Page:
You know, at first – it just didn’t seem real. I’d always known that being deployed was possible – it’s just that after being in the Air National Guard for 17 years, and being deployed the sum total of once, and that for the Mississippi flood back in 93 – that going to the Middle East was just not going to happen. When the Colonel walked past my office and told me – “You better make sure you are ready to deploy in the next couple of months” – it was just like, oh, ok. Whatever.
But then it started getting more real. I was getting gear issued to me – this was new – uniforms ordered, my DCU’s (desert combat uniform), my weapons – the 9mm M-9, and the M-16 replacement, the M-4. I was finishing up all my classes online and at drill. I was being given a list of things to remember to pack. We were talking about line numbers, and flights to Afghanistan, and Rotators (the plane that takes us to the Theater of Operations). It was just getting real.
I discussed with my boss at State Farm – and she was very helpful. Asking what she could do to help, scheduling meetings with my team mates to ensure my job functions would be covered while I was gone, and just generally being helpful & supportive. Karen is a great boss. My team mates were also very supportive – even though they would be doing my work for me for 6 months. No complaints at all. Good stuff.
Early December, I stopped work at State Farm – with a ‘parade’ – cake, flyers – the whole shebang set up by my boss and the MAG – Military Affinity Group – at State Farm. Talk about a humbling experience. I had been in those parades for guys leaving before, seen the flags & well wishers, been a hand shaker – but for whatever reason, just didn’t really feel like it was something that I deserved to have done for me. I mean, I’m just going on a trip to do my job. Be the Communications Officer. I’ve been training for it for years…..it’s just my job. No big deal. I was treated like a real VIP. The parade was simply awesome – about 300 yards of folks lining the hallway and cheering as I walked by. Shaking my hands – thanking me – it was surreal. It was humbling. It was difficult to not cry the entire time I walked the line. Then – since this was on my floor – the 3rd – at the end we walked downstairs to the 2nd floor and did it all again! It was, simply incredible.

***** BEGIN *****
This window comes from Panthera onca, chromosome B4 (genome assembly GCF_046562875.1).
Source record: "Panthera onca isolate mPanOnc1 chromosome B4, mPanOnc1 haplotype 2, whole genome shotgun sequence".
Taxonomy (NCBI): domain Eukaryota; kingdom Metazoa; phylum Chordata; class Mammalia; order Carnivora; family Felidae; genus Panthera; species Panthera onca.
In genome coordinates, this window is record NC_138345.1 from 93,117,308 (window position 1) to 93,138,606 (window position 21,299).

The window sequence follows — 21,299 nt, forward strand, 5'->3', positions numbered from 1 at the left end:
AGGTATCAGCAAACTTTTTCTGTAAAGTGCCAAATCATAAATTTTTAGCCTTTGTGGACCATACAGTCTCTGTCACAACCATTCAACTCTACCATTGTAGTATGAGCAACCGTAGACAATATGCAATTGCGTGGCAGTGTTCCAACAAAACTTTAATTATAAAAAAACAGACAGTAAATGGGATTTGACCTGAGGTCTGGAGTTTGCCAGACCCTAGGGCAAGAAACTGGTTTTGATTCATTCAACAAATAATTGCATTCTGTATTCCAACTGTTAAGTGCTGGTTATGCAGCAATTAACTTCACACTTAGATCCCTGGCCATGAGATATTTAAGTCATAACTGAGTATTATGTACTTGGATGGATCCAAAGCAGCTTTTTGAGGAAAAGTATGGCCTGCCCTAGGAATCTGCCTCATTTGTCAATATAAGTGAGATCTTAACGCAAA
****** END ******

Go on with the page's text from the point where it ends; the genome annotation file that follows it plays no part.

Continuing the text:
I started at the base early December, just mostly pulling my drills that I would miss during my deployment (drill is the ‘weekend’ of duty that we do once a month. They are also called UTA – Unit Training Assemblies). As I was doing this, wearing the uniform day in day out, and getting ready to go, it was getting more ‘real’ – but still a long way off.
The last weekend with the kids was amazing. We had just a normal weekend – doing dinner – a movie and that kind of thing – but at church, as people were saying “see ya later” to me, and after the pastor and some elders laid hands on me to pray for me & my family – the kids started to understand that it was happening – as did I. On the way home from church, Gena started asking questions – how long would I be gone, if I would buy her a doll, or a teddy bear, and if I was going to die in Afghanistan. Wow. Isaiah then asked if I would be ‘out of harms way’? I did my best to assure them I would be completely safe, out of the way of danger – on a base, no less, and that I would return to them safe & sound. I’m not sure if I was convincing them or me.